Born February 27, 1917 – 1917
Alkamin Ester of Para-Aminobenzoic Acid
Patent #: 812,554
German chemist Alfred Einhorn invented the widely recognized dental
anesthetic Novocain. With his advancement, he ushered in a new era of safer,
more reliable anesthetics.
Before the discovery of Novocain, cocaine was the most commonly used local
anesthetic. In addition to being highly addictive, cocaine contained a level
of toxicity that caused concern in the medical profession. Many individuals—
including Einhorn, who started his work in this field in 1898—researched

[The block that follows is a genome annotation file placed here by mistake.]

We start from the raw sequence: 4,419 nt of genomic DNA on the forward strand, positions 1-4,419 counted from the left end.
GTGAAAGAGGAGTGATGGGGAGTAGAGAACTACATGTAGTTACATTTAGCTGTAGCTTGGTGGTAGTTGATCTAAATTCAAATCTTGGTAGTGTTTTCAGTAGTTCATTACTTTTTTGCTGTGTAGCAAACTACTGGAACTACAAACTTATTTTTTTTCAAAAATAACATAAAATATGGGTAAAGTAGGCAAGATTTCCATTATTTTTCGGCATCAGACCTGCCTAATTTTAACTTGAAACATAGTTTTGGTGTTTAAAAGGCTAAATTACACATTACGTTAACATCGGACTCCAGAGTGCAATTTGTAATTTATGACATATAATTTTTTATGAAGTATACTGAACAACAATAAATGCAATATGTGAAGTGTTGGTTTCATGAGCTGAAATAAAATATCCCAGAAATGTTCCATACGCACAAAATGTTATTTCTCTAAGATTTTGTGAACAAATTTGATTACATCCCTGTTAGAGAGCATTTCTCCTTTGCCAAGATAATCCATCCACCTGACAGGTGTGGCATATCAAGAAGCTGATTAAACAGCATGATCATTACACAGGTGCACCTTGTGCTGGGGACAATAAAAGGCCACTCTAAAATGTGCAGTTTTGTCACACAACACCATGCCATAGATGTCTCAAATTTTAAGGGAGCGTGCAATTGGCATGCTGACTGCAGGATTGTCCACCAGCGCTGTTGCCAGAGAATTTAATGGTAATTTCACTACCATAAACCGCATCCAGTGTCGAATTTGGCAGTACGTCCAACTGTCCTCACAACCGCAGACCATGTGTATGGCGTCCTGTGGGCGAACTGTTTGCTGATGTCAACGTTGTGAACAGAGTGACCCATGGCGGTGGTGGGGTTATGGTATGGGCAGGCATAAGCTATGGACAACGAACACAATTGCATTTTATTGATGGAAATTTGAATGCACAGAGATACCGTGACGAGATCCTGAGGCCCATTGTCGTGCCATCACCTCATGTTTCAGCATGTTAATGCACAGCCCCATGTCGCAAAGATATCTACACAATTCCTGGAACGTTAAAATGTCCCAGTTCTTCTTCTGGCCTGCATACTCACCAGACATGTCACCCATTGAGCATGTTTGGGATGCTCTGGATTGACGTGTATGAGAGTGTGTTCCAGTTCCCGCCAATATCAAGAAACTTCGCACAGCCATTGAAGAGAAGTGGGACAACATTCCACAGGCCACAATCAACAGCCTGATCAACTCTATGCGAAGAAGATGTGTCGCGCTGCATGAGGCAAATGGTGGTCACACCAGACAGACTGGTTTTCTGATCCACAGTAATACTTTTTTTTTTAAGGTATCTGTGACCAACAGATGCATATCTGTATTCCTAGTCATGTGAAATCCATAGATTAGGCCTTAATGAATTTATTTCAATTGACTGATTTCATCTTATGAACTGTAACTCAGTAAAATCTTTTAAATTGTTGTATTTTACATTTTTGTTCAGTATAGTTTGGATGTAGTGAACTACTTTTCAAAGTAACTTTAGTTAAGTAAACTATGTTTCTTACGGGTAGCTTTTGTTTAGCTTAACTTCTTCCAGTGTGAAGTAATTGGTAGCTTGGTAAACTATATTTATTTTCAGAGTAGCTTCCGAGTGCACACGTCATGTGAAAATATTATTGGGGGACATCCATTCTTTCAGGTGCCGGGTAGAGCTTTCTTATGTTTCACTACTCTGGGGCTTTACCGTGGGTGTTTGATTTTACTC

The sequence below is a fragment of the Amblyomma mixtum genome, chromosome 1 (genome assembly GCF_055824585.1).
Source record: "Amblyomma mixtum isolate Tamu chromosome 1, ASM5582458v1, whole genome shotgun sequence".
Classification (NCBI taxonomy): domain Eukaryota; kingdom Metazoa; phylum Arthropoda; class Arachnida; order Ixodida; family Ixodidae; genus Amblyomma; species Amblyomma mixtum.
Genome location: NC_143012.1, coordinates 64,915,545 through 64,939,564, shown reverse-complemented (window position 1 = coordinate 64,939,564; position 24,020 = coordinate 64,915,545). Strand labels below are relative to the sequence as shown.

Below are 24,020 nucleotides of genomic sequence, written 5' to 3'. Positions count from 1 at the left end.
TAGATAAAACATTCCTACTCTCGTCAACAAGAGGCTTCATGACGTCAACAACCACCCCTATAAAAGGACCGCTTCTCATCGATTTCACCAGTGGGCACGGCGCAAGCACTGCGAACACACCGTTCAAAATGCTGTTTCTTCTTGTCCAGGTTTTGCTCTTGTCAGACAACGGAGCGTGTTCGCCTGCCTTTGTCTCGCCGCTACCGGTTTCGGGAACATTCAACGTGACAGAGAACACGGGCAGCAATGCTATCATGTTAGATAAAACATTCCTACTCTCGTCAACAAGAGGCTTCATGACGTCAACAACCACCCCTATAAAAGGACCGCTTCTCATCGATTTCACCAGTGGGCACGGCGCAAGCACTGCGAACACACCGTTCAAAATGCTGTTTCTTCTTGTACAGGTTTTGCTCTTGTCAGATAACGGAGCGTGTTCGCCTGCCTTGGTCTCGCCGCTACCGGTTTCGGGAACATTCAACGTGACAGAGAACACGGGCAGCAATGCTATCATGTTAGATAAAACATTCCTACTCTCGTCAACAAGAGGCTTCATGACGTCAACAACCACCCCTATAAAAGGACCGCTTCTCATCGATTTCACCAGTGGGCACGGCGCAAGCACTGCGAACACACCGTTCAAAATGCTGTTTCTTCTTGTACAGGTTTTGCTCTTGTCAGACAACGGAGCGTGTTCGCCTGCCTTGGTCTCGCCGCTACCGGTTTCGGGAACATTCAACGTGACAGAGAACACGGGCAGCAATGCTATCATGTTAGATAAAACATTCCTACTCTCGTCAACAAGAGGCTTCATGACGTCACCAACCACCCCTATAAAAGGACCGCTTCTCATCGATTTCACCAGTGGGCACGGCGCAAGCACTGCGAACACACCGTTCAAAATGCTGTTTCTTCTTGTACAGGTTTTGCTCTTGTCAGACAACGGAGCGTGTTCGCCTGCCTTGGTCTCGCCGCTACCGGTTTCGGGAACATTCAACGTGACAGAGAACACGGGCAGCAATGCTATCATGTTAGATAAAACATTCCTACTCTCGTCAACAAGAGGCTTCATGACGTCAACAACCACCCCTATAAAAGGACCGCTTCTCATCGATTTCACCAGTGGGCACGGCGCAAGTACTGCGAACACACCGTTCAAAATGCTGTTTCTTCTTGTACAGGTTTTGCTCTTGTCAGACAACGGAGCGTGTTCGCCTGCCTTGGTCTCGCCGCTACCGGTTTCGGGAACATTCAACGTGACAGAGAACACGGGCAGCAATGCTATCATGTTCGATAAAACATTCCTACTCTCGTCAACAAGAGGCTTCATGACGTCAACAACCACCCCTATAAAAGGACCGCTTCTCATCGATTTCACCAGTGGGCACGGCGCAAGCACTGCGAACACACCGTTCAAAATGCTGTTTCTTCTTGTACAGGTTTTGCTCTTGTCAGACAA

anesthetics that could provide an alternative to cocaine. In 1904, after
years of trials and experiments, Einhorn reached a breakthrough with the
substance he first named procaine, later to be known as Novocain.
Novocain was adopted as the standard local anesthetic in the medical
profession shortly after its inception in 1905. While its anesthetic
capabilities were weaker than cocaine, Novocain proved to be the safest,
effective alternative to cocaine. Although it has been replaced by Lidocaine,
Novocain is still used today, most commonly in dentistry.
Born in Hamburg, Germany, Einhorn studied at the University of
Tübingen before earning his degree in 1880. He worked as a research
chemist at Meister, Lucius & Brüning and Bayer Laboratories.